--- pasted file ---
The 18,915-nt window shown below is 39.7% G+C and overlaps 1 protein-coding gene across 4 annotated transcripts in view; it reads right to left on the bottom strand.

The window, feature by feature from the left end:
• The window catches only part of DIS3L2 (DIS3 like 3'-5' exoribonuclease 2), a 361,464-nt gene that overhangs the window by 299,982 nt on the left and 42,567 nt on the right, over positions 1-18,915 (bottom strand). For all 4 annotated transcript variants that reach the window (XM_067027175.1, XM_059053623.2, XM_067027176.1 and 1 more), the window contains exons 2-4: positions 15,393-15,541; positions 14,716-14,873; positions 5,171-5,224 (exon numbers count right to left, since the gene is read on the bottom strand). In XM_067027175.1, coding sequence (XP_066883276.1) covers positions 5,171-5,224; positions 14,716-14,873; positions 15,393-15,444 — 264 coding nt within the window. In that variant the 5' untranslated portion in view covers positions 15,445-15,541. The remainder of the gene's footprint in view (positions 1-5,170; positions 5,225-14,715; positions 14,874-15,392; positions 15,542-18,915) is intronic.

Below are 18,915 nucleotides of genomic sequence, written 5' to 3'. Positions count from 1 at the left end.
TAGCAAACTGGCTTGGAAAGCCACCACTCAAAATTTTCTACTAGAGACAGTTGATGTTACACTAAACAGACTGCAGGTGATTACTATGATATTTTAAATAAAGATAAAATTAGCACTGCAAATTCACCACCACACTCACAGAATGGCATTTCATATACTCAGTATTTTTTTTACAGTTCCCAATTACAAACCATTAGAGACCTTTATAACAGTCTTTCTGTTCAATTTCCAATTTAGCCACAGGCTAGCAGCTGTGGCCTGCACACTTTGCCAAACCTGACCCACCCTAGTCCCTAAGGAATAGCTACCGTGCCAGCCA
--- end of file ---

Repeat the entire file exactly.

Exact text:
The 18,915-nt window shown below is 39.7% G+C and overlaps 1 protein-coding gene across 4 annotated transcripts in view; it reads right to left on the bottom strand.

The window, feature by feature from the left end:
• The window catches only part of DIS3L2 (DIS3 like 3'-5' exoribonuclease 2), a 361,464-nt gene that overhangs the window by 299,982 nt on the left and 42,567 nt on the right, over positions 1-18,915 (bottom strand). For all 4 annotated transcript variants that reach the window (XM_067027175.1, XM_059053623.2, XM_067027176.1 and 1 more), the window contains exons 2-4: positions 15,393-15,541; positions 14,716-14,873; positions 5,171-5,224 (exon numbers count right to left, since the gene is read on the bottom strand). In XM_067027175.1, coding sequence (XP_066883276.1) covers positions 5,171-5,224; positions 14,716-14,873; positions 15,393-15,444 — 264 coding nt within the window. In that variant the 5' untranslated portion in view covers positions 15,445-15,541. The remainder of the gene's footprint in view (positions 1-5,170; positions 5,225-14,715; positions 14,874-15,392; positions 15,542-18,915) is intronic.

Below are 18,915 nucleotides of genomic sequence, written 5' to 3'. Positions count from 1 at the left end.
TAGCAAACTGGCTTGGAAAGCCACCACTCAAAATTTTCTACTAGAGACAGTTGATGTTACACTAAACAGACTGCAGGTGATTACTATGATATTTTAAATAAAGATAAAATTAGCACTGCAAATTCACCACCACACTCACAGAATGGCATTTCATATACTCAGTATTTTTTTTACAGTTCCCAATTACAAACCATTAGAGACCTTTATAACAGTCTTTCTGTTCAATTTCCAATTTAGCCACAGGCTAGCAGCTGTGGCCTGCACACTTTGCCAAACCTGACCCACCCTAGTCCCTAAGGAATAGCTACCGTGCCAGCCA